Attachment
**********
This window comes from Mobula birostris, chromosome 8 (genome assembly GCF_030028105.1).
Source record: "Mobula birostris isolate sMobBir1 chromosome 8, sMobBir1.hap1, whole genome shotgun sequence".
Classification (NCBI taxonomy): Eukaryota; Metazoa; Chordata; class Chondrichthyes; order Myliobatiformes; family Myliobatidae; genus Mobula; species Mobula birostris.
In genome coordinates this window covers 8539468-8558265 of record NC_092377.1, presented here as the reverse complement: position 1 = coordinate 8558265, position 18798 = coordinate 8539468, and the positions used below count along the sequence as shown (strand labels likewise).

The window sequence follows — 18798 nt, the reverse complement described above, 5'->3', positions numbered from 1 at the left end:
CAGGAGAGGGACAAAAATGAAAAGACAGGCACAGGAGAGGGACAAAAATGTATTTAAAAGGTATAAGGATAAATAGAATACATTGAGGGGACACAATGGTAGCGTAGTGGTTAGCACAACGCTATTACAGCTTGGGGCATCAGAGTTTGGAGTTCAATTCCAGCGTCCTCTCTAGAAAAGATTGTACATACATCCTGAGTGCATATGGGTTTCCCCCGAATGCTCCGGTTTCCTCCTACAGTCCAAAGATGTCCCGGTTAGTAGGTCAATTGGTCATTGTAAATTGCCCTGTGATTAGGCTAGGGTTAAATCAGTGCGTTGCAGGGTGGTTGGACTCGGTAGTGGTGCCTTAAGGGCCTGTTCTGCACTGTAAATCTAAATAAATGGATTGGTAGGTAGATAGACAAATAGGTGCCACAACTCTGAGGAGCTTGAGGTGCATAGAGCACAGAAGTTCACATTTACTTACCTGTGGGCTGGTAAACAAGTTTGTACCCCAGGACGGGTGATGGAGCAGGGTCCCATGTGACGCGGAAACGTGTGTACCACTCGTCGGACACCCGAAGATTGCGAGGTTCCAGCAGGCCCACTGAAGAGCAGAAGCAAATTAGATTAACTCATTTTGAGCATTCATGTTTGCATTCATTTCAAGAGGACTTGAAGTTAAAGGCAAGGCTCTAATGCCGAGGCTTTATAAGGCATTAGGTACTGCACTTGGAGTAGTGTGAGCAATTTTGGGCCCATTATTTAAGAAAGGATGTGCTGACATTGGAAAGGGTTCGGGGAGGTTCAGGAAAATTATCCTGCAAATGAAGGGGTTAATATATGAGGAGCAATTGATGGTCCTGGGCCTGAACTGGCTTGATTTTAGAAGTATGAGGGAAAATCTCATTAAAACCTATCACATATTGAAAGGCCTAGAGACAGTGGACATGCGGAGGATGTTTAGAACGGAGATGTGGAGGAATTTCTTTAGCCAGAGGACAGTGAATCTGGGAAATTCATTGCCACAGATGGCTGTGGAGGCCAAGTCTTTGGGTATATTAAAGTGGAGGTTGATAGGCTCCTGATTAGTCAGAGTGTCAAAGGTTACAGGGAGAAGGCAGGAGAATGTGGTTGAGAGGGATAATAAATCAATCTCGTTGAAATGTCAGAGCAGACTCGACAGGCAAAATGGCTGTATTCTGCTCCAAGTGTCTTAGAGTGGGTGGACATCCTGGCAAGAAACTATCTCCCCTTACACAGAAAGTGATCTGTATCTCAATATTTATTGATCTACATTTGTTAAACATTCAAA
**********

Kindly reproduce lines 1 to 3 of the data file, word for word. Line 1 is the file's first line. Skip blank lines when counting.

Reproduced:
This window comes from Mobula birostris, chromosome 8 (genome assembly GCF_030028105.1).
Source record: "Mobula birostris isolate sMobBir1 chromosome 8, sMobBir1.hap1, whole genome shotgun sequence".
Classification (NCBI taxonomy): Eukaryota; Metazoa; Chordata; class Chondrichthyes; order Myliobatiformes; family Myliobatidae; genus Mobula; species Mobula birostris.